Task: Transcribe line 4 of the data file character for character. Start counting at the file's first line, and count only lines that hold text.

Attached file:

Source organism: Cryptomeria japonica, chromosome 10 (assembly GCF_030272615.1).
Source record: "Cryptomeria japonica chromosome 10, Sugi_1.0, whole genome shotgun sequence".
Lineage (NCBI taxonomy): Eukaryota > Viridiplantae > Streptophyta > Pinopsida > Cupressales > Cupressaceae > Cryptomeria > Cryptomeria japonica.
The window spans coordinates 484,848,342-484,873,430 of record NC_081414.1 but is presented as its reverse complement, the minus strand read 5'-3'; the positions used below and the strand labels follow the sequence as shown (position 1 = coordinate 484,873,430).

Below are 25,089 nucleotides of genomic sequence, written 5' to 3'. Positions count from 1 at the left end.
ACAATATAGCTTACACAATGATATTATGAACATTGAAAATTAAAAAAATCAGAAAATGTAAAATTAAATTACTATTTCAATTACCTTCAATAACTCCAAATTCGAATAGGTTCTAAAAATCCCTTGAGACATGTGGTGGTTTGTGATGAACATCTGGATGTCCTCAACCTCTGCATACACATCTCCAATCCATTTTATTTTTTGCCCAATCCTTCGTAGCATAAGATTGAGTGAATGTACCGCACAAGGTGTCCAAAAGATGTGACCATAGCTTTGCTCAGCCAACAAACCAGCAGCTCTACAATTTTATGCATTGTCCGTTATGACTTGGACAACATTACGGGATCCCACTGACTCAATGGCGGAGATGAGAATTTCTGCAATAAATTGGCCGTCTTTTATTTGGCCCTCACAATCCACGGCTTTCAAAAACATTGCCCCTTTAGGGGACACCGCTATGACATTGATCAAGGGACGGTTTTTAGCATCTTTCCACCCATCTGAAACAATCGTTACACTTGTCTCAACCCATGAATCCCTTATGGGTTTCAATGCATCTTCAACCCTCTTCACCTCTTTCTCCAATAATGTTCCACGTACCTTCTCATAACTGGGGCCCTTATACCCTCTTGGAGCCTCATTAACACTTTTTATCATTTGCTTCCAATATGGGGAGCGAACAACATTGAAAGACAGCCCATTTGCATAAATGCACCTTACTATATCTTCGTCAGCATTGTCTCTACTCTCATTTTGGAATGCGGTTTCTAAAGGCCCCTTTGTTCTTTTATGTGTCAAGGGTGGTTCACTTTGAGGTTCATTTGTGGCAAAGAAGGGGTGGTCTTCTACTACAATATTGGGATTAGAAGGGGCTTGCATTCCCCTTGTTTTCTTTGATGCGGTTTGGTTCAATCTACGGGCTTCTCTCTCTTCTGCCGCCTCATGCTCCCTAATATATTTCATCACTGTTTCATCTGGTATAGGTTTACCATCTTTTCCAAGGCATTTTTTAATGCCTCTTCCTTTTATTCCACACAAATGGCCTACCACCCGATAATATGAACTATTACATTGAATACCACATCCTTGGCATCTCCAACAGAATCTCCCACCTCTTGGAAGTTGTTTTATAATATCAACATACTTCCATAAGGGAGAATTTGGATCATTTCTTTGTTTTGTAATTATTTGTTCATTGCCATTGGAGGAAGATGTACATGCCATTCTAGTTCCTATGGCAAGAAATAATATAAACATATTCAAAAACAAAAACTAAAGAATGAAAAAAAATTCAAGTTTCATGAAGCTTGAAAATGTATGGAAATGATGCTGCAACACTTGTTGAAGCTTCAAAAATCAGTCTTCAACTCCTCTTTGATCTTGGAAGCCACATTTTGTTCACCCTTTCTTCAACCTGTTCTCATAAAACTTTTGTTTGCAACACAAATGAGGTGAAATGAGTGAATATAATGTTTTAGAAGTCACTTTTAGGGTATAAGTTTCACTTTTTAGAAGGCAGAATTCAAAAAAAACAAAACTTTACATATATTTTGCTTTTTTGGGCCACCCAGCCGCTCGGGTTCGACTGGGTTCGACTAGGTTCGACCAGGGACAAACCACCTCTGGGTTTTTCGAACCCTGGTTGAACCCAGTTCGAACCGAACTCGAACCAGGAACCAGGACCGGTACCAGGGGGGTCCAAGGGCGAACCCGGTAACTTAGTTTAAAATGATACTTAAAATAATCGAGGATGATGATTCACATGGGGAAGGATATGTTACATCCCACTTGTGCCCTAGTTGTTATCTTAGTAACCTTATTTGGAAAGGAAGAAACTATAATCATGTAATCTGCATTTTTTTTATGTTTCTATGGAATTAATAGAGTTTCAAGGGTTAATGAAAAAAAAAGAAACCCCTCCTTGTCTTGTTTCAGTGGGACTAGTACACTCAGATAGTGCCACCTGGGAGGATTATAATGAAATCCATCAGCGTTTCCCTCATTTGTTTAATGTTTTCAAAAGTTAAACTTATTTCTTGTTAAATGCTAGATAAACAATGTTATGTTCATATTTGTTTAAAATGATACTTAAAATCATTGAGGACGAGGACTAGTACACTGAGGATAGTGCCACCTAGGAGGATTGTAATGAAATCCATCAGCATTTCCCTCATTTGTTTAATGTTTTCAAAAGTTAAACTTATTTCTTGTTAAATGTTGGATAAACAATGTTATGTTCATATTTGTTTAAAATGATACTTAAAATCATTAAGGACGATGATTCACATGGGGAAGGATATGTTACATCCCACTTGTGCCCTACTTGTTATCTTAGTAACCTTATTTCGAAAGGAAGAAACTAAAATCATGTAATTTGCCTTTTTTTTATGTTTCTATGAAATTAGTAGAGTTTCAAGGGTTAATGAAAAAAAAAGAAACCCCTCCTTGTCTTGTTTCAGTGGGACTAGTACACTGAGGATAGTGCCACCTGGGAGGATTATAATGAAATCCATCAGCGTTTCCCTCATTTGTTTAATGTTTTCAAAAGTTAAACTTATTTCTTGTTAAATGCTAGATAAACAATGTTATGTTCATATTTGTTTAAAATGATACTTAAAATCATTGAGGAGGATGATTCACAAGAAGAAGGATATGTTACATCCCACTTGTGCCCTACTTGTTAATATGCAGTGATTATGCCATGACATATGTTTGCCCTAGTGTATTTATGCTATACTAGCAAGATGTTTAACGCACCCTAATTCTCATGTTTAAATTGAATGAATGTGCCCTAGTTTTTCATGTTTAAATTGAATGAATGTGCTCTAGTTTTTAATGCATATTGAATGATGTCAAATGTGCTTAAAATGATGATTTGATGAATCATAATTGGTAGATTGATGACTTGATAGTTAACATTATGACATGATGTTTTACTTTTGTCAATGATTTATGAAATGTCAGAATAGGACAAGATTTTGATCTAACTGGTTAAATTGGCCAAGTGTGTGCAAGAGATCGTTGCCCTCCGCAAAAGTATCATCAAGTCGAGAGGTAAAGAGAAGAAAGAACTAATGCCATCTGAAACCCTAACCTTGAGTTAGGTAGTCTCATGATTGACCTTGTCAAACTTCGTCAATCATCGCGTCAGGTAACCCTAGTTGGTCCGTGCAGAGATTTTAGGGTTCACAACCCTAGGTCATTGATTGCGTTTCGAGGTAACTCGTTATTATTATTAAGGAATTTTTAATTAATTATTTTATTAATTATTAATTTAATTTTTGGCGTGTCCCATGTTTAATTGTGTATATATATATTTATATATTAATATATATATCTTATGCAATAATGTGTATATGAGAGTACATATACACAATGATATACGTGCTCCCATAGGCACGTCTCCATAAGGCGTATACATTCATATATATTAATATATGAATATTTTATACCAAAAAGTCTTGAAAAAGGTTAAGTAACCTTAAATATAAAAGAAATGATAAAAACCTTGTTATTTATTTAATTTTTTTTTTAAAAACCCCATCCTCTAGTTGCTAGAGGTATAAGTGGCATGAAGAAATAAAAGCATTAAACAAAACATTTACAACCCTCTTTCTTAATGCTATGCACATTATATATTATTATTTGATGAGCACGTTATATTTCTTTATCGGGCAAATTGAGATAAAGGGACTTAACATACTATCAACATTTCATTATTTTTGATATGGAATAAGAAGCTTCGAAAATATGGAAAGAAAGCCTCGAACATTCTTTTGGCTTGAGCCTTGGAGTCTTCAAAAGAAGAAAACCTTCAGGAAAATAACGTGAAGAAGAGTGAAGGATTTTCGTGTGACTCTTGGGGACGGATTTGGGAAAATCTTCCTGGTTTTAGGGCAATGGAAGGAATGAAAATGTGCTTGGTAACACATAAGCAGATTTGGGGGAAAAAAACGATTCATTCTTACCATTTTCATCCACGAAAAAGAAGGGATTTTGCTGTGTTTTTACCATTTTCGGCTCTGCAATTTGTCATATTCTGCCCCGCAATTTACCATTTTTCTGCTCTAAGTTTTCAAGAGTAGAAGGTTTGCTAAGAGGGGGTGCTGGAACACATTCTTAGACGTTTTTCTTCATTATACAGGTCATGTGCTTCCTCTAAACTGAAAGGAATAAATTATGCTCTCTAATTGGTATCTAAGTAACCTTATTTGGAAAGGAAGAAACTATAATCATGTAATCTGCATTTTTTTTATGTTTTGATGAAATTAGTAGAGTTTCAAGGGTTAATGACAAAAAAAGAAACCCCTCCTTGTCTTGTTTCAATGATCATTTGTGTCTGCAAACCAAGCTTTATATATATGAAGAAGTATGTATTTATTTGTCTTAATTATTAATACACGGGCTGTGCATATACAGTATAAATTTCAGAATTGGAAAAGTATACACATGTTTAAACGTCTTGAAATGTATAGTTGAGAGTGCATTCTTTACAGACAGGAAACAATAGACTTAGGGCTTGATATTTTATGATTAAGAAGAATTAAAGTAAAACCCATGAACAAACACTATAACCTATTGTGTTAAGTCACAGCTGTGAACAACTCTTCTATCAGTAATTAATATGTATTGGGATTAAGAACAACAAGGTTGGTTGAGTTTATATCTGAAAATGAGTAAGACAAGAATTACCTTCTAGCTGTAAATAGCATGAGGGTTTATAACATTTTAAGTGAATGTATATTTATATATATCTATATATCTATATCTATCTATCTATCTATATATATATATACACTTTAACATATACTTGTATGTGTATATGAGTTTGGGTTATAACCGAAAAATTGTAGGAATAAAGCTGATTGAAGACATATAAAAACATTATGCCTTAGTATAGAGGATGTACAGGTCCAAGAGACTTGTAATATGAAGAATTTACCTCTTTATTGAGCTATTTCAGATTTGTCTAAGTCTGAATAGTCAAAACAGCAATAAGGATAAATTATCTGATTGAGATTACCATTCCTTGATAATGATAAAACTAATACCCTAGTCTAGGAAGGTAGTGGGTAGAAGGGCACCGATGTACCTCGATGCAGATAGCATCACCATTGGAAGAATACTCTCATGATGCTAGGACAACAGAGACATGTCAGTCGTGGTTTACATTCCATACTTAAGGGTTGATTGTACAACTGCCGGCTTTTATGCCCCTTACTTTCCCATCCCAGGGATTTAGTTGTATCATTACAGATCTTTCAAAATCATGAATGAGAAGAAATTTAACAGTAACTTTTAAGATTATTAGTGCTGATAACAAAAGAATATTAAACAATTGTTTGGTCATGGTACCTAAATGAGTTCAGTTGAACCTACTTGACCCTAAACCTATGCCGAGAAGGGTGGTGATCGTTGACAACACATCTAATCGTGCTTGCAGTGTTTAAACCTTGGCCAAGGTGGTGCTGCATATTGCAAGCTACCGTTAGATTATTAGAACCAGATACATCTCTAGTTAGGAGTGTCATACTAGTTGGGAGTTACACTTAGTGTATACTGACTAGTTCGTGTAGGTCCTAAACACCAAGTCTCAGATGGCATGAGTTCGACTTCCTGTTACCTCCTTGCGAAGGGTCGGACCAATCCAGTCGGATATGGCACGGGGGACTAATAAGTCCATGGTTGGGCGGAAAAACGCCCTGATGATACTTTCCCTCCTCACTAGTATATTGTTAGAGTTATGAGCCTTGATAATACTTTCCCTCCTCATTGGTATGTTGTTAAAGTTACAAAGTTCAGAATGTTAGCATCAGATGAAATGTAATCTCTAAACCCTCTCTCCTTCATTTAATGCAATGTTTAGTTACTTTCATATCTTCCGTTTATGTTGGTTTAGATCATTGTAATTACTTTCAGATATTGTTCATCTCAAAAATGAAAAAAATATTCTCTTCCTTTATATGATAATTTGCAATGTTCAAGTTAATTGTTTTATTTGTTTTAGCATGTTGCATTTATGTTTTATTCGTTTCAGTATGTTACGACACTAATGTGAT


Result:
The window spans coordinates 484,848,342-484,873,430 of record NC_081414.1 but is presented as its reverse complement, the minus strand read 5'-3'; the positions used below and the strand labels follow the sequence as shown (position 1 = coordinate 484,873,430).